By Georgina Hallowell
Motherhood Led Former Foster CHILD to a Home
New York has more than 30 different group homes and residential facilities for foster youth.
As a teenager in foster care — a child herself — Shakira Medley got pregnant.
Services for young people aging out of foster care are limited in New York City. But there are some resources available for young women who are pregnant or have kids. The responsibility of motherhood and the services Medley was offered made a difference.
“I was pregnant, so I had to focus because if I wasn’t on top of my goals, I was going to slip through the cracks, and I didn’t want to be one of those people,” said Medley, now 26. “I knew I was eligible for an apartment as long as I had a job. I didn’t want my baby to grow up in the system.”
In New York, young people age out of foster care at the age of 21. The abrupt transition from adolescence into adulthood leaves many with unstable housing or none at all. Across the nation, the National Foster Youth Institute found that 20% of the youth aging out will become instantly homeless.
In New York, the Administration for Children’s Services offers a housing subsidy of $300 a month for foster children who are aging out — the same amount it has budgeted since the ’80s, when life in New York was far less expensive.
“There’s no question about it that people have really terrible options,” said Cynthia Stuart, chief operating officer of Supportive Housing Network of New York.
She noted that Section 8, a voucher program that allows qualified adults to find stable housing, used to prioritize young people aging out of foster care. In 2013, the program was temporarily frozen to new applicants applying for housing vouchers. It re-opened on a limited basis for a small number of applicants with income requirements and a background check.
Medley lived at a group home in Brooklyn from age 12 to 20. She said the group home had limited staff, and she found herself going down the wrong path several times, but somehow she managed to keep afloat before it got too bad.
“I had a lot of independence in the group home. No one is giving you the individual attention that you need especially as a teen, so we did our own thing,” she said. “There were little lessons like realizing like you can’t be in the street all day with no money, so you need a job. That experience teaches you certain things, it can hinder you or teach you.”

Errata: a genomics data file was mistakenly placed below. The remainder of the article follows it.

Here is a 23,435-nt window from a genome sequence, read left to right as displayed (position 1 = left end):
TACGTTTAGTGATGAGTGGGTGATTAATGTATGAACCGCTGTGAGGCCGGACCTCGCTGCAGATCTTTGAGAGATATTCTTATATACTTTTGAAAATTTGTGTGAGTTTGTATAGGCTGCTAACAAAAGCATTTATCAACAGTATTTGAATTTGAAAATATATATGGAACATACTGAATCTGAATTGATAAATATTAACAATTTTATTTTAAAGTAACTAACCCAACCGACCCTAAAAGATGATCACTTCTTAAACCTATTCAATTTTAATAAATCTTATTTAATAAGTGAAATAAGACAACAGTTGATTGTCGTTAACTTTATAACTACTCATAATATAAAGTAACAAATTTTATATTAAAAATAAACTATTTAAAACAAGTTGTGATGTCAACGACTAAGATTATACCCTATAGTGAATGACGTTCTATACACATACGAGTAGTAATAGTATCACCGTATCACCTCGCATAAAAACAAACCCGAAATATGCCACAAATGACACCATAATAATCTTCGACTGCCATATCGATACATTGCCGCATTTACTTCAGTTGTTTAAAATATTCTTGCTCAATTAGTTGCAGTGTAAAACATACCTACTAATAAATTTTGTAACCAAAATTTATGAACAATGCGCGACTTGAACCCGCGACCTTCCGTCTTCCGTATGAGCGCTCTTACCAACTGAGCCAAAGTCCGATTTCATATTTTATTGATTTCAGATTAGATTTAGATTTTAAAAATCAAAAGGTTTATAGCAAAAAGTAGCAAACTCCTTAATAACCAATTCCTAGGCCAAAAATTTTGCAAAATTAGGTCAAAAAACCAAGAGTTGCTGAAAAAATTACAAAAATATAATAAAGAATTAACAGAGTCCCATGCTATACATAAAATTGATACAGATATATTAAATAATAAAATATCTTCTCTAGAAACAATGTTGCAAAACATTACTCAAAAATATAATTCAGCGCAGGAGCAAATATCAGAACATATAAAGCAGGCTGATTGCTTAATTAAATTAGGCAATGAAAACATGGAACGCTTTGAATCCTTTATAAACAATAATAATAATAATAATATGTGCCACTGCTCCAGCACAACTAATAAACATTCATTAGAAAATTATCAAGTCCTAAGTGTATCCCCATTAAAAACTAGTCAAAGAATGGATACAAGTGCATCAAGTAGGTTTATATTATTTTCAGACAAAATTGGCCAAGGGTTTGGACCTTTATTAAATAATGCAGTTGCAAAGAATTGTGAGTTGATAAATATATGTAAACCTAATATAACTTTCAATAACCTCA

After giving birth to her daughter, Medley lived in the group home for a year before securing a New York City Housing Authority apartment. Medley still lives in her NYCHA apartment where she pays 30% of her income in rent.
“Honestly, I had to learn a lot of things on my own, but I was kind of used to that. It was an adjustment, but I was excited to give my daughter somewhere to grow where people won’t ruin you,” says Medley.
New York based social worker Aranis Galindez supervises a program that helps house young mothers who are in foster care working towards independence — teaching them daily living skills, how to obtain employment and find housing, and reuniting them with family members.
“A lot of these kids have been through trauma, so we give them more chances and opportunities. Caseworkers recommend and set appointments for these mental evaluations, educational grants and therapy sessions, but they have to keep with the appointments,” she said. And a lot of foster youth don’t even know about the available programs, Galindez said.
I’ve seen a lot of people get their apartment and lose it, get their kids taken because they didn’t value the opportunity, or they didn’t pay their rent. You have to stay on your ‘A’ game because it’s easy to lose your apartment.
And those who do sometimes fail to take advantage of them. “You can teach someone the skills necessary to avoid certain situations, but ultimately it’s up to them to use them,” said Galindez.
Medley has seen that with her own eyes. “I’ve seen a lot of people get their apartment and lose it, get their kids taken because they didn’t value the opportunity, or they didn’t pay their rent. You have to stay on your ‘A’ game because it’s easy to lose your apartment,” she said.
In 2010, when she was 18, Medley reunited with her biological family in Queens.
“It’s crazy because my mother always told me she lived in Queens, but we never knew the address,” said her brother, Rayshawn Fayall. “Throughout these years we’ve had our ups and downs, but I wouldn’t change the relationship for the world.”
Still, Medley feels that she is on her own.
“I don’t have a lot of support and that’s what keeps me going. I fall and get back up. My support system are my kids. They keep me motivated,” said Medley.